Writing for the majority in Cherokee Nation v. Georgia, Marshall said that the Cherokees possessed a limited sovereignty: "They may, more correctly, perhaps be denominated domestic dependent nations. . . . Their relation to the United States resembles that of a ward to his guardian." These phrases, interpreted by the Bureau of Indian Affairs, became the legal justification for the colonial system that was being imposed on Indians as Anglo-American settlement exploded across North America in the nineteenth century.
Cherokee Nation v. Georgia (1831)
30 U.S. 1
Mr Chief Justice MARSHALL delivered the opinion of the Court.
This bill is brought by the Cherokee Nation, praying an injunction to restrain the State of Georgia from the execution of certain laws of that State which, as is alleged, go directly to annihilate the Cherokees as a political society and to seize, for the use of Georgia, the lands of the Nation which have been assured to them by the United States in solemn treaties repeatedly made and still in force.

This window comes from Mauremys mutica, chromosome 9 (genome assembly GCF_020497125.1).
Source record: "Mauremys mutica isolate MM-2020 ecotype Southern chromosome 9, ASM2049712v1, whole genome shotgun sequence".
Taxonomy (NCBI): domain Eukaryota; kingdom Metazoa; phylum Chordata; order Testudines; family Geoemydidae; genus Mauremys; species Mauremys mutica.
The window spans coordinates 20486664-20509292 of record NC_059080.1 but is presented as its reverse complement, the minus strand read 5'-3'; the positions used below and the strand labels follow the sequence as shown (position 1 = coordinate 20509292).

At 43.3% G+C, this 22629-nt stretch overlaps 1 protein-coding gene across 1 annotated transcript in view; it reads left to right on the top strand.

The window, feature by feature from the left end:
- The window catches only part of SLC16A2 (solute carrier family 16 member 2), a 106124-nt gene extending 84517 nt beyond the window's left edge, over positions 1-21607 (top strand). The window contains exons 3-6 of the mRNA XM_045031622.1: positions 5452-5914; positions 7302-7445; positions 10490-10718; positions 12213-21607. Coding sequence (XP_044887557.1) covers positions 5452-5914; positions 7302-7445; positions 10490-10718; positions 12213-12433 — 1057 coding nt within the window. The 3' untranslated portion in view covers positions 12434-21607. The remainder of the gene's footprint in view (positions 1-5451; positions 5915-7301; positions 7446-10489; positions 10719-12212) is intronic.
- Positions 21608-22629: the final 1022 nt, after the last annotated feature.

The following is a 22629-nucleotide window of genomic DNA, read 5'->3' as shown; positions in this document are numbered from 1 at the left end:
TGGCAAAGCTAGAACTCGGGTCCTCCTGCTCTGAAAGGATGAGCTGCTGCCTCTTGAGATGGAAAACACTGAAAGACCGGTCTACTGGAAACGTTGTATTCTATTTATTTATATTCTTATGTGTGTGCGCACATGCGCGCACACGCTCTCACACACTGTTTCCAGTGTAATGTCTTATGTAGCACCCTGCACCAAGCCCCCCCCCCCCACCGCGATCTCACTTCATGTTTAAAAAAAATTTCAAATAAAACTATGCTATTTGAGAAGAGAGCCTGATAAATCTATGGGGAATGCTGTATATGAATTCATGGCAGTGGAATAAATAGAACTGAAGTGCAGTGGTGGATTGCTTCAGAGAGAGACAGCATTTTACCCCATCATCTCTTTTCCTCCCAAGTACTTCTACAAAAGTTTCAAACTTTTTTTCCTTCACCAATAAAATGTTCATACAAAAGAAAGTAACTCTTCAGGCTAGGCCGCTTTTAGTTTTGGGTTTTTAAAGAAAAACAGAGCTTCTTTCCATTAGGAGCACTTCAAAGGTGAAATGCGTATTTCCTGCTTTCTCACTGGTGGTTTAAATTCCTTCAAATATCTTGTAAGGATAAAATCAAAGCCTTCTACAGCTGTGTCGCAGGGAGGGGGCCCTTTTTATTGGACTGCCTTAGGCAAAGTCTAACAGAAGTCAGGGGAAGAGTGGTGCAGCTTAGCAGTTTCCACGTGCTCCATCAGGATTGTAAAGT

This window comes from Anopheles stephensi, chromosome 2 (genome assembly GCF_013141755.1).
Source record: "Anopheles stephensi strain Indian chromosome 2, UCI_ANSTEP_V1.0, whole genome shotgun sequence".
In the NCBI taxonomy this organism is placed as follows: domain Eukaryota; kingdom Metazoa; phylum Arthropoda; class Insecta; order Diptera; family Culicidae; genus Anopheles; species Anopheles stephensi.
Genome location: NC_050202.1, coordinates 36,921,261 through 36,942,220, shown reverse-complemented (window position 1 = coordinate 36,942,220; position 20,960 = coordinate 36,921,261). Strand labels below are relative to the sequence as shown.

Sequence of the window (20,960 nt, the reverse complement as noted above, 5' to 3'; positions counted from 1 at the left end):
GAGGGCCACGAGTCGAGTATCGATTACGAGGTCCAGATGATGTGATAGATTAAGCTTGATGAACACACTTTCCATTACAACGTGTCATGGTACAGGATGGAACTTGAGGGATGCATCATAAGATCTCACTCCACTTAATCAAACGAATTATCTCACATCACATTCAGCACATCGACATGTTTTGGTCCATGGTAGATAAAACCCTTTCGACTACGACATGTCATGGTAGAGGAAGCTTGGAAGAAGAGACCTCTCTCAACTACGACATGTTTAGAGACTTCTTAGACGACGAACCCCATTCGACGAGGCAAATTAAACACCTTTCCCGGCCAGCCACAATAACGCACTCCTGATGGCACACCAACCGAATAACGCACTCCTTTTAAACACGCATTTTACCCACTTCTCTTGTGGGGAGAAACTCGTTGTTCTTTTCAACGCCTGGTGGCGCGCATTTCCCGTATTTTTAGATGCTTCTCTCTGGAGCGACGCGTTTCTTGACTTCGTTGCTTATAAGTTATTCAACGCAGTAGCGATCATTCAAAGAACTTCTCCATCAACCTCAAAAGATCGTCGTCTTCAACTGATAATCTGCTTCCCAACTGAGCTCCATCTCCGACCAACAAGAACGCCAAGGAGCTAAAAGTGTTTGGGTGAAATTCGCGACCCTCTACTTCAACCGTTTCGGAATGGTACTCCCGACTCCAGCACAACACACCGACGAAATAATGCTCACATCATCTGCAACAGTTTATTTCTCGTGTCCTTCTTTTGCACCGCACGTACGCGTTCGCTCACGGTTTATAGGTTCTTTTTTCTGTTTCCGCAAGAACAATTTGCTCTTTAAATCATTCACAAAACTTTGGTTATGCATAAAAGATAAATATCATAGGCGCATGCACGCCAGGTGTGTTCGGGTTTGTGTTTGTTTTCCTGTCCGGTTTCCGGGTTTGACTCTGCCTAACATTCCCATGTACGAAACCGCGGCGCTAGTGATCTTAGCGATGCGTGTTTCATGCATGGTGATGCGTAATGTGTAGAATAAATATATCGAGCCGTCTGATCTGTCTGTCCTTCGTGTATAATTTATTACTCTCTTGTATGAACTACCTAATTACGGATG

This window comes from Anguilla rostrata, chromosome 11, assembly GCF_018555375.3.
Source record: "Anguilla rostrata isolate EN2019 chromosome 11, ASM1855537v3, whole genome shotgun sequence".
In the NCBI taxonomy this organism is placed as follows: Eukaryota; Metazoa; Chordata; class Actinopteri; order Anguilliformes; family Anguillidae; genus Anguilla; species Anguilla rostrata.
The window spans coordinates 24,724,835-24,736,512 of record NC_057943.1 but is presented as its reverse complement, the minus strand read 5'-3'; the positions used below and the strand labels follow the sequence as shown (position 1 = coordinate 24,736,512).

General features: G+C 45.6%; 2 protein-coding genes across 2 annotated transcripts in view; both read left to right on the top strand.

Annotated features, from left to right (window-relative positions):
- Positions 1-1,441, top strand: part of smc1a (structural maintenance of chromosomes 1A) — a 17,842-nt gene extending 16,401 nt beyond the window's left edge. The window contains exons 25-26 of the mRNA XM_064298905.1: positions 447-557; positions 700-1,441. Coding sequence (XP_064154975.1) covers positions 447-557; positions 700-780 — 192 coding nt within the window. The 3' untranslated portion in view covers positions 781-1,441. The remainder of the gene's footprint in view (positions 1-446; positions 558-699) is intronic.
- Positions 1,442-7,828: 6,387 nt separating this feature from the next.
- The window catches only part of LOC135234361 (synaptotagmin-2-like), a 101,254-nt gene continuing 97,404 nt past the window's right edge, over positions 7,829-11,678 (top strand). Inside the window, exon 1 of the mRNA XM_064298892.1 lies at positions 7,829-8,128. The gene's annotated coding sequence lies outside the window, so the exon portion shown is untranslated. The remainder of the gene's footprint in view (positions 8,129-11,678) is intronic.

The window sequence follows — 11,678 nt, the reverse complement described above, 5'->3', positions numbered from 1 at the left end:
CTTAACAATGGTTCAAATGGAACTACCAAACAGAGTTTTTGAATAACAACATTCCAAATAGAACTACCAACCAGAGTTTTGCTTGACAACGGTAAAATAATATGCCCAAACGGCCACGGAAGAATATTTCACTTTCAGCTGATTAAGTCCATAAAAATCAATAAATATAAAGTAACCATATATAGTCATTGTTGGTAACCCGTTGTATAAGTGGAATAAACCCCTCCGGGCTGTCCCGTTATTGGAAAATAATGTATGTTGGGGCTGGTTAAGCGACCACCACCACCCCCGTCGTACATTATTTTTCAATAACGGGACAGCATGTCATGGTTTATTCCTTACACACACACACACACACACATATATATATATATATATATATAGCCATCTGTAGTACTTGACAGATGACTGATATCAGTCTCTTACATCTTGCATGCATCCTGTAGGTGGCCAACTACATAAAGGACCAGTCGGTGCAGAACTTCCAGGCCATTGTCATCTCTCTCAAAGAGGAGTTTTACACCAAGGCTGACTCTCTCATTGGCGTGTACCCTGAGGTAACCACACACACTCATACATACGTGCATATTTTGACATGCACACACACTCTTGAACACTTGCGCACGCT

If Courts were permitted to indulge their sympathies, a case better calculated to excite them can scarcely be imagined. A people once numerous, powerful, and truly independent, found by our ancestors in the quiet and uncontrolled possession of an ample domain, gradually sinking beneath our superior policy, our arts and our arms, have yielded their lands by successive treaties, each of which contains a solemn guarantee of the residue, until they retain no more of their formerly extensive territory than is deemed necessary to their comfortable subsistence. To preserve this remnant, the present application is made.
Before we can look into the merits of the case, a preliminary inquiry presents itself. Has this Court jurisdiction of the cause?
The third article of the Constitution describes the extent of the judicial power. The second section closes an enumeration of the cases to which it is extended, with "controversies" "between a State or the citizens thereof, and foreign states, citizens, or subjects." A subsequent clause of the same section gives the supreme Court original jurisdiction in all cases in which a State shall be a party. The party defendant may then unquestionably be sued in this Court. May the plaintiff sue in it? Is the Cherokee Nation a foreign state in the sense in which that term is used in the Constitution?